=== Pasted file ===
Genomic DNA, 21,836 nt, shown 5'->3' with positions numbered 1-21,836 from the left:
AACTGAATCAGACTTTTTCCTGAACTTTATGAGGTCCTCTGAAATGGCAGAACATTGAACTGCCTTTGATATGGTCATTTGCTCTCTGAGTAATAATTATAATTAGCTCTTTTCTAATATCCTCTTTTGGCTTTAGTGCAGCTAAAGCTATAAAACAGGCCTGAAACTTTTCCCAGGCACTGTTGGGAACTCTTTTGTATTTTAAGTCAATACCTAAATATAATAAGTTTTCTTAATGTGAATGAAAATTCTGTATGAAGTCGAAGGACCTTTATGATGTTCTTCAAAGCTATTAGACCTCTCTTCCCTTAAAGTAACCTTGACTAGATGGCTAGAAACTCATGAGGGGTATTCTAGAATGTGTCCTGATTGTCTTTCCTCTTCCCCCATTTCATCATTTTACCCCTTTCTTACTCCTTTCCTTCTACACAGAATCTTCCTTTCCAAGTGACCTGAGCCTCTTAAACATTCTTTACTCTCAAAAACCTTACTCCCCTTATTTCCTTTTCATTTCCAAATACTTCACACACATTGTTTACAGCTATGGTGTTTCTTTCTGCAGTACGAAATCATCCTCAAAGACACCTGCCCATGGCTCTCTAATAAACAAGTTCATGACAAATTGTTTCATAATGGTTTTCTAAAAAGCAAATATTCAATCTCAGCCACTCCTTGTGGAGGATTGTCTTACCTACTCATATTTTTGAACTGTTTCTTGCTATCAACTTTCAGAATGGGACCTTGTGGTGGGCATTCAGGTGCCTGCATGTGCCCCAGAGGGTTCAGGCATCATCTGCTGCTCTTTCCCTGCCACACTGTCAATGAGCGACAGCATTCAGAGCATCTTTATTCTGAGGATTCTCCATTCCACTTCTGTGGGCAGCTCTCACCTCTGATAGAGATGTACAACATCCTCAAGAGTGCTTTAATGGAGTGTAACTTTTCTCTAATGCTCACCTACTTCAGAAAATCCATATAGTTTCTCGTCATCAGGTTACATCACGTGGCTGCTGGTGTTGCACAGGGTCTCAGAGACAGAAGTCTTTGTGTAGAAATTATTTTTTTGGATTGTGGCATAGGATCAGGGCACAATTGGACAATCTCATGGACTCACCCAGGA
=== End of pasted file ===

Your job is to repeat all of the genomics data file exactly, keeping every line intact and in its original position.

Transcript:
Genomic DNA, 21,836 nt, shown 5'->3' with positions numbered 1-21,836 from the left:
AACTGAATCAGACTTTTTCCTGAACTTTATGAGGTCCTCTGAAATGGCAGAACATTGAACTGCCTTTGATATGGTCATTTGCTCTCTGAGTAATAATTATAATTAGCTCTTTTCTAATATCCTCTTTTGGCTTTAGTGCAGCTAAAGCTATAAAACAGGCCTGAAACTTTTCCCAGGCACTGTTGGGAACTCTTTTGTATTTTAAGTCAATACCTAAATATAATAAGTTTTCTTAATGTGAATGAAAATTCTGTATGAAGTCGAAGGACCTTTATGATGTTCTTCAAAGCTATTAGACCTCTCTTCCCTTAAAGTAACCTTGACTAGATGGCTAGAAACTCATGAGGGGTATTCTAGAATGTGTCCTGATTGTCTTTCCTCTTCCCCCATTTCATCATTTTACCCCTTTCTTACTCCTTTCCTTCTACACAGAATCTTCCTTTCCAAGTGACCTGAGCCTCTTAAACATTCTTTACTCTCAAAAACCTTACTCCCCTTATTTCCTTTTCATTTCCAAATACTTCACACACATTGTTTACAGCTATGGTGTTTCTTTCTGCAGTACGAAATCATCCTCAAAGACACCTGCCCATGGCTCTCTAATAAACAAGTTCATGACAAATTGTTTCATAATGGTTTTCTAAAAAGCAAATATTCAATCTCAGCCACTCCTTGTGGAGGATTGTCTTACCTACTCATATTTTTGAACTGTTTCTTGCTATCAACTTTCAGAATGGGACCTTGTGGTGGGCATTCAGGTGCCTGCATGTGCCCCAGAGGGTTCAGGCATCATCTGCTGCTCTTTCCCTGCCACACTGTCAATGAGCGACAGCATTCAGAGCATCTTTATTCTGAGGATTCTCCATTCCACTTCTGTGGGCAGCTCTCACCTCTGATAGAGATGTACAACATCCTCAAGAGTGCTTTAATGGAGTGTAACTTTTCTCTAATGCTCACCTACTTCAGAAAATCCATATAGTTTCTCGTCATCAGGTTACATCACGTGGCTGCTGGTGTTGCACAGGGTCTCAGAGACAGAAGTCTTTGTGTAGAAATTATTTTTTTGGATTGTGGCATAGGATCAGGGCACAATTGGACAATCTCATGGACTCACCCAGGA